News for the Hospitality Executive
|By Dale K. DuPont, The Miami Herald
Knight Ridder/Tribune Business News
Nov. 26, 2003 - A cruise ship is roiling the waters around the Republican National Convention.
Seeing a business opportunity, Norwegian Cruise Line suggested one of its ships to house delegates to the meeting next summer in New York. The GOP leadership in Washington apparently thought the idea worth considering.
The mayor's office did not.
"We think it's unnecessary because we reserved 22,000 hotel rooms," said Ed Skyler, spokesman for New York Mayor Michael Bloomberg.
The 2,200-passenger Norwegian Dawn would cut into the city's hotel and restaurant business during the convention, from Aug. 30 to Sept. 2.
"It's not something our host committee or the RNC Republican National Committee is working on at this point," Skyler said.
But it is something NCL would like resolved.
"We're in preliminary discussions right now," said Susan Robison, spokeswoman for the Miami-based cruise line. "We have to make a decision rather quickly."
Ships are being used more frequently for big events. Jacksonville, for example, lined up five to meet the National Football League's requirement for quality hotel rooms for Super Bowl XXXIX in 2005. Cruise ships also are to be used as housing at the 2004 Athens Olympics.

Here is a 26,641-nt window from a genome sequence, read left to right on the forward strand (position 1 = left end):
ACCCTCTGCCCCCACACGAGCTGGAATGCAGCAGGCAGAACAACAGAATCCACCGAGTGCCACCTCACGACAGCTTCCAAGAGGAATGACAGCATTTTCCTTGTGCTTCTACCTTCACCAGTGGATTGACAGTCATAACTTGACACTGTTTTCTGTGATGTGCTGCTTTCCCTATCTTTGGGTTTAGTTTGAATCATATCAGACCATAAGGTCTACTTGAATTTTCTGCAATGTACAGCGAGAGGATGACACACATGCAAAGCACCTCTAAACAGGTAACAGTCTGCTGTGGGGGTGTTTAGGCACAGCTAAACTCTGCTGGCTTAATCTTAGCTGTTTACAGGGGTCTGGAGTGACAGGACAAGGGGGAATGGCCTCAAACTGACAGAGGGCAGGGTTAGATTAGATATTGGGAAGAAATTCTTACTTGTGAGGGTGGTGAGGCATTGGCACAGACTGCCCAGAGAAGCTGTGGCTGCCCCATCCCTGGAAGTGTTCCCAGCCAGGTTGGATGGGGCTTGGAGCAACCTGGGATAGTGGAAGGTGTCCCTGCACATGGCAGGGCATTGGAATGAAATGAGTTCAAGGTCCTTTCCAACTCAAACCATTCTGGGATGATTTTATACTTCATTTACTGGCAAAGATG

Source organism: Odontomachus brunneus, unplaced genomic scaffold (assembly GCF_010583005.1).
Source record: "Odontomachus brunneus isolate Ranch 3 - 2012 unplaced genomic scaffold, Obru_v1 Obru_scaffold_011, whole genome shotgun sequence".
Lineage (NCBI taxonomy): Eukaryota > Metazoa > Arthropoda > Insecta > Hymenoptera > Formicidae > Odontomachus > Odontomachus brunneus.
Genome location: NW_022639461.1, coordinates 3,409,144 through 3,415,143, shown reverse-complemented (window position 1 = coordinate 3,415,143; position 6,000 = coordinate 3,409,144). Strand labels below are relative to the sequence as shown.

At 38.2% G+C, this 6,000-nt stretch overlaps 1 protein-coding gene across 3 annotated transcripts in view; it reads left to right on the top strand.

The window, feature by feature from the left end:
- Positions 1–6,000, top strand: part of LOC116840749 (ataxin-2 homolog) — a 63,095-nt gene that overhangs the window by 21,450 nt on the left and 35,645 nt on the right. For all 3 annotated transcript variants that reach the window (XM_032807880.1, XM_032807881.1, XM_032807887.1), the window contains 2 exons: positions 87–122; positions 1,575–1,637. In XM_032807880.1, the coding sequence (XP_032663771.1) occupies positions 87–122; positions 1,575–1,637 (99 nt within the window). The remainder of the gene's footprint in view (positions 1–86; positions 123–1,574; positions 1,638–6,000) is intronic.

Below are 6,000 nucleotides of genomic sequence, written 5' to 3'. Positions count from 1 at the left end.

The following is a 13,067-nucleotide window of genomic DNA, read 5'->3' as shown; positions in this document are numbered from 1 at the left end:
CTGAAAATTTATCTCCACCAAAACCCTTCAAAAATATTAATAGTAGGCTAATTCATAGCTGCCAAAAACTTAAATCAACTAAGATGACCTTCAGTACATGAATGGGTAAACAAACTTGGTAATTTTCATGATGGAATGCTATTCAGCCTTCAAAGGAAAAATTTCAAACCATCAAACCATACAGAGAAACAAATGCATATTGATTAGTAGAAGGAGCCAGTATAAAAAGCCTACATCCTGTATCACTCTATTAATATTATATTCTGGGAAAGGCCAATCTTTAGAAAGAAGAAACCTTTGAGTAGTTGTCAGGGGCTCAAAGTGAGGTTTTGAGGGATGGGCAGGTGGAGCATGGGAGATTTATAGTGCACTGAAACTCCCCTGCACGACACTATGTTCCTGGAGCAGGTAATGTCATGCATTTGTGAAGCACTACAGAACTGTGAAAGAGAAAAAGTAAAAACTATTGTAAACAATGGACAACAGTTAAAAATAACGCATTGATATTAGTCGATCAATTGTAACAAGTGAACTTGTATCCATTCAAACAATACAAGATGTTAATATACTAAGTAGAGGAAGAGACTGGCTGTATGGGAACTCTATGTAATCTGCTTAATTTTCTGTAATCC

The Dawn sails year round from New York with stops in Miami, the Bahamas and Port Canaveral. If the ship were to be chartered, NCL would offer passengers a different trip or a refund.
NCL approached the Democrats as well about using a ship during their 2004 convention in Boston, from July 26 to 29.
"We're not planning on using a cruise ship during the convention," said Lina Garcia, a Democratic National Committee spokeswoman.
The Republican's plans aren't so clear.
"We have no comment," said Rori Smith, spokeswoman for the GOP convention committee.
She and others referred calls to House Majority Leader Tom DeLay, R-Texas, one of the members of Congress NCL approached. A DeLay press aide did not respond to repeated requests for comment.
Skyler said the mayor's office found out about the proposal from Roll Call, a Capitol Hill newspaper that wrote that the ship would serve as exclusive lodging for lawmakers and lobbyists.
GOP Rep. Vito Fossella, whose district includes part of the city, was another congressmen approached about the ship. Spokesman Craig Donner said Fossella thought it "an intriguing idea."
Fossella has been approached with a number of different ideas, Donner said, but he's not endorsing the ship proposal.
"Vito wants convention attendees to have a great time in New York and local business to reap economic benefits," Donner said.
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